Adversaries may delete or alter generated artifacts on a host system, including logs or captured files such as quarantined malware. Locations and format of logs are platform or product-specific, however standard operating system logs are captured as Windows events or Linux/macOS files such as Bash History and /var/log/*.
These actions may interfere with event collection, reporting, or other notifications used to detect intrusion activity. This may compromise the integrity of security solutions by causing notable events to go unreported. This activity may also impede forensic analysis and incident response, due to lack of sufficient data to determine what occurred.
APT29 removed evidence of email export requests using
|M1041||Encrypt Sensitive Information||
Obfuscate/encrypt event files locally and in transit to avoid giving feedback to an adversary.
|M1029||Remote Data Storage||
Automatically forward events to a log server or data repository to prevent conditions in which the adversary can locate and manipulate data on the local system. When possible, minimize time delay on event reporting to avoid prolonged storage on the local system.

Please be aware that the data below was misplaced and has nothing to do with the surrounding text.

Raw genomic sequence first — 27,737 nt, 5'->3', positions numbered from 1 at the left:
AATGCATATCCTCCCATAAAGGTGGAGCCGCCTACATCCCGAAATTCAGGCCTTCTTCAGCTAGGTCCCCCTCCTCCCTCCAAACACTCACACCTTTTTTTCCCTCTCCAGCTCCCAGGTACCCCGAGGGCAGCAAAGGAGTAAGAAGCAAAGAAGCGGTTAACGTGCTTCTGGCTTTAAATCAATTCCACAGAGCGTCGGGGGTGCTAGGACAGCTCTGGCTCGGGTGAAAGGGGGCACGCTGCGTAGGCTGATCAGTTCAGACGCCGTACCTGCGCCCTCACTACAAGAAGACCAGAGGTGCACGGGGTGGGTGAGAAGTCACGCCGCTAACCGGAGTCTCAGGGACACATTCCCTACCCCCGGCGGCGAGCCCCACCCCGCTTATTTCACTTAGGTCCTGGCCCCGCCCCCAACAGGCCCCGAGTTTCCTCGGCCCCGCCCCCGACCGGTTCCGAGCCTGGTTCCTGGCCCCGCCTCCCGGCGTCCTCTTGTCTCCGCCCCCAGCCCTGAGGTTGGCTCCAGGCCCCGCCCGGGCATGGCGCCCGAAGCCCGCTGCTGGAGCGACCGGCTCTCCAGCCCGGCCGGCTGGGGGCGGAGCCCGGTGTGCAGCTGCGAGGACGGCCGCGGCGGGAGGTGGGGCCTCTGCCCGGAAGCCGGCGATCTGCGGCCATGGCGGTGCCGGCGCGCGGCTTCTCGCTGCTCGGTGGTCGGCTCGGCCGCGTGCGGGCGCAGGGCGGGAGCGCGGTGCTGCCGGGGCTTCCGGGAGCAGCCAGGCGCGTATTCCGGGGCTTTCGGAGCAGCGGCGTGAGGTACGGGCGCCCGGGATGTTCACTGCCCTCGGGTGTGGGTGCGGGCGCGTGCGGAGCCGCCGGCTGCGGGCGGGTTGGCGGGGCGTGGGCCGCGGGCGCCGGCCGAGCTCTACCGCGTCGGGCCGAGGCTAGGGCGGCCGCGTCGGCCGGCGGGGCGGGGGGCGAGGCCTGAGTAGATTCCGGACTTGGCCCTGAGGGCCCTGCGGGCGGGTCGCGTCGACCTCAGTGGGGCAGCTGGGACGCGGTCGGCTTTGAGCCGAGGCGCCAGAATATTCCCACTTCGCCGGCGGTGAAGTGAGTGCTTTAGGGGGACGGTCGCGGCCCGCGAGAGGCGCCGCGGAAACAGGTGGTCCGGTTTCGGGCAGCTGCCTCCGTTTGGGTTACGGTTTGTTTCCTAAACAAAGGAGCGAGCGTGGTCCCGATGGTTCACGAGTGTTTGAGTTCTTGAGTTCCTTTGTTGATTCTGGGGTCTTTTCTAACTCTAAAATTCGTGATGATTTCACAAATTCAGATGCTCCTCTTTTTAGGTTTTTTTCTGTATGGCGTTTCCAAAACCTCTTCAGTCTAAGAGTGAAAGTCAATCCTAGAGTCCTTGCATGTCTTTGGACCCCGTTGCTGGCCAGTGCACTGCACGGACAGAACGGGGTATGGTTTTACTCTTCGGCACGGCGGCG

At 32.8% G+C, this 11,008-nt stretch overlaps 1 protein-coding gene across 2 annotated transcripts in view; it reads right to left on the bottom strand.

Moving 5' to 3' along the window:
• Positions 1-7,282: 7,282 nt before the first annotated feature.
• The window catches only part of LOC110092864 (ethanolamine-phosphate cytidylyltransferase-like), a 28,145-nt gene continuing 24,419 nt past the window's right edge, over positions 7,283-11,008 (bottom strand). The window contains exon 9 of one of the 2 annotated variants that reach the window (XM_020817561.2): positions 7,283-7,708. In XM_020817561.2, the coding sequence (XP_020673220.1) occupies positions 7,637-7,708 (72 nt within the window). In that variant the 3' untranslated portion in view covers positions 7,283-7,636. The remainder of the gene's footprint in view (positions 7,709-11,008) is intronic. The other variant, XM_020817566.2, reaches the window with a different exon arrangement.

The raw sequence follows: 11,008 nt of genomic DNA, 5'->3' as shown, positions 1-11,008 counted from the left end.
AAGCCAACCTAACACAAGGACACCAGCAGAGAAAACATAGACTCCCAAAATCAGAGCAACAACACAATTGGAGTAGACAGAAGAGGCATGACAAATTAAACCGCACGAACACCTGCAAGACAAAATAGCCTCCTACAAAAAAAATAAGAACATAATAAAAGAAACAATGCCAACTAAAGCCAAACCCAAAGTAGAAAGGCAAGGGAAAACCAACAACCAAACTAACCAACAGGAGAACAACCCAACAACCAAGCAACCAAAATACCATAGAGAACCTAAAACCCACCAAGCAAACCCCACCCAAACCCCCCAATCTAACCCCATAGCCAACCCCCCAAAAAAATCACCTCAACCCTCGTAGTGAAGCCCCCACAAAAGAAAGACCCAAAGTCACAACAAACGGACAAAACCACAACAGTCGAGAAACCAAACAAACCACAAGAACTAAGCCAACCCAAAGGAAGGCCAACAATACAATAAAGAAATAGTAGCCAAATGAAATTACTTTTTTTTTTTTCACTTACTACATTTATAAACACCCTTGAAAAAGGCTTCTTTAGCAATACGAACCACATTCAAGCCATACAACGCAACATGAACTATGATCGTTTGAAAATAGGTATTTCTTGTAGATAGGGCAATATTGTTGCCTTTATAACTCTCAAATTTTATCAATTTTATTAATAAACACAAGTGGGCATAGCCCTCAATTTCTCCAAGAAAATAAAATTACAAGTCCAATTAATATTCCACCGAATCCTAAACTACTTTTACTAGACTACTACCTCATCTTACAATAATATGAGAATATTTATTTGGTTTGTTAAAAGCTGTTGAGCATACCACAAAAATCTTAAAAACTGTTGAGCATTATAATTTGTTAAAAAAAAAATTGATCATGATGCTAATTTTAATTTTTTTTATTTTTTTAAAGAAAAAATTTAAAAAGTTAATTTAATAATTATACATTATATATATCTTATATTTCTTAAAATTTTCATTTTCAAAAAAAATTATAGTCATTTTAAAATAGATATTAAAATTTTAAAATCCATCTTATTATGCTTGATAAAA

|M1022||Restrict File and Directory Permissions||
Protect generated event files that are stored locally with proper permissions and authentication and limit opportunities for adversaries to increase privileges by preventing Privilege Escalation opportunities.
|ID||Data Source||Data Component|
|DS0029||Network Traffic||Network Traffic Content|
|DS0009||Process||OS API Execution|
|DS0002||User Account||User Account Authentication|
|DS0024||Windows Registry||Windows Registry Key Deletion|
|Windows Registry Key Modification|
File system monitoring may be used to detect improper deletion or modification of indicator files. Events not stored on the file system may require different detection mechanisms.